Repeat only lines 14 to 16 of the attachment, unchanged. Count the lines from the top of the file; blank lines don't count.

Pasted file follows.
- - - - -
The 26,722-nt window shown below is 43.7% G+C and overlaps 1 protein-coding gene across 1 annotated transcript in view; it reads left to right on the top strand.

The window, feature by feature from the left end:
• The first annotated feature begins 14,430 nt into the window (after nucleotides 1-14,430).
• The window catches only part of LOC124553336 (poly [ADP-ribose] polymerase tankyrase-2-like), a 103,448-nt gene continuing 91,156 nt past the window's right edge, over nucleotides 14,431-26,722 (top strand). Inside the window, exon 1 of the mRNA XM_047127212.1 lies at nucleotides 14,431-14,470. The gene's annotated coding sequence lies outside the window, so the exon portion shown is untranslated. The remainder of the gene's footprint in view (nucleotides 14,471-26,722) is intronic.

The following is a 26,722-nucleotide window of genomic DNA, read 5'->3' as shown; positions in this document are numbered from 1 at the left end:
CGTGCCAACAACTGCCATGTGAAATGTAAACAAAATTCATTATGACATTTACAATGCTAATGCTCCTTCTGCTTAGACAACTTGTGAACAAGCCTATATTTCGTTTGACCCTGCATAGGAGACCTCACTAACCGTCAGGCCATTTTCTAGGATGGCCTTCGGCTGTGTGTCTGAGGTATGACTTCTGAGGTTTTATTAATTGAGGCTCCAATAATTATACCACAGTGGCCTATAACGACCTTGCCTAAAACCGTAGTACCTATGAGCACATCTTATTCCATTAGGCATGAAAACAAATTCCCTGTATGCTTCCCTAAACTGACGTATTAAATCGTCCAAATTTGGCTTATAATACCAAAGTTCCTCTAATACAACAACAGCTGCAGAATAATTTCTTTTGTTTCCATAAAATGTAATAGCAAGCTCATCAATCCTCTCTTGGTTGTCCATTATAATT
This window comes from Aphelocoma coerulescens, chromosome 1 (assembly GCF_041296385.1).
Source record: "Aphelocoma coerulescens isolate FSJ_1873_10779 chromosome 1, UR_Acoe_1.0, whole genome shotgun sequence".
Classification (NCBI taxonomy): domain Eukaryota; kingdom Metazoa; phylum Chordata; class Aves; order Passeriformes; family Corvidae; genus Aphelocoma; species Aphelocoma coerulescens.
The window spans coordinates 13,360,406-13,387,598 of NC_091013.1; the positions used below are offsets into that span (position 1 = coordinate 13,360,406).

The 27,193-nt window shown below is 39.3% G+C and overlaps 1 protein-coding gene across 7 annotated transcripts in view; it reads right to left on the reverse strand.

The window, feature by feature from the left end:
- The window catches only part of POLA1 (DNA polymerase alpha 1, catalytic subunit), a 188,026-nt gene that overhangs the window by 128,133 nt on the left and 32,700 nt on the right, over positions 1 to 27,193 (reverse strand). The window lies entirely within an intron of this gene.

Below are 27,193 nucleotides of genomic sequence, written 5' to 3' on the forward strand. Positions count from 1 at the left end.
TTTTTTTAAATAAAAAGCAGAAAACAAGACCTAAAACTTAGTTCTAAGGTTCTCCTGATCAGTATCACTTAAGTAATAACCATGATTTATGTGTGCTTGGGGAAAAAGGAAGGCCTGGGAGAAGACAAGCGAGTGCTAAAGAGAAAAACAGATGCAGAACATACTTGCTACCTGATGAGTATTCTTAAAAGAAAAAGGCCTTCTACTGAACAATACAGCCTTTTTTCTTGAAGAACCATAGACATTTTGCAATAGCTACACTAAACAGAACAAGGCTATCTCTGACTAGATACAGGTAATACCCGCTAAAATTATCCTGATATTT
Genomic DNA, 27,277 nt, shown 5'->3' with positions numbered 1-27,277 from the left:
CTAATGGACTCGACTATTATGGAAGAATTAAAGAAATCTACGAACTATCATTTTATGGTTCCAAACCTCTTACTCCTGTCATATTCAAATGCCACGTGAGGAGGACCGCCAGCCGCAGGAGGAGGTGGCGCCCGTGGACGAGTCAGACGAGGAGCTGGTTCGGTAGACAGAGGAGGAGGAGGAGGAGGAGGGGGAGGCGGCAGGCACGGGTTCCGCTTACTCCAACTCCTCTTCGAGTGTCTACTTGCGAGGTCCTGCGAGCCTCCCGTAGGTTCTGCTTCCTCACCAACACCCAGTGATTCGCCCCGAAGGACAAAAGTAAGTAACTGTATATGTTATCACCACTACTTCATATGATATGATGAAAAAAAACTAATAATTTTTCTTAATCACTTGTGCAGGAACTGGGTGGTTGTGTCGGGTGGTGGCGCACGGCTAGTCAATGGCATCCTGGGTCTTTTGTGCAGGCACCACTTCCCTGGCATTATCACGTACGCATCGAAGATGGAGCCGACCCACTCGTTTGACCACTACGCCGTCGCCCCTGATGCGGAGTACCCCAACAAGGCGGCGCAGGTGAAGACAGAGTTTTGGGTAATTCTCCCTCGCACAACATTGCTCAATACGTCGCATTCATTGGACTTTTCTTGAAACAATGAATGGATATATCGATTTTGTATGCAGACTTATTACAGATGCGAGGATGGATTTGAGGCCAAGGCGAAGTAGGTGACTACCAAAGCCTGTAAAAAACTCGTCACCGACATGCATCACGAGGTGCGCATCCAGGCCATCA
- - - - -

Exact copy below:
Below are 27,193 nucleotides of genomic sequence, written 5' to 3' on the forward strand. Positions count from 1 at the left end.
TTTTTTTAAATAAAAAGCAGAAAACAAGACCTAAAACTTAGTTCTAAGGTTCTCCTGATCAGTATCACTTAAGTAATAACCATGATTTATGTGTGCTTGGGGAAAAAGGAAGGCCTGGGAGAAGACAAGCGAGTGCTAAAGAGAAAAACAGATGCAGAACATACTTGCTACCTGATGAGTATTCTTAAAAGAAAAAGGCCTTCTACTGAACAATACAGCCTTTTTTCTTGAAGAACCATAGACATTTTGCAATAGCTACACTAAACAGAACAAGGCTATCTCTGACTAGATACAGGTAATACCCGCTAAAATTATCCTGATATTT
Genomic DNA, 27,277 nt, shown 5'->3' with positions numbered 1-27,277 from the left: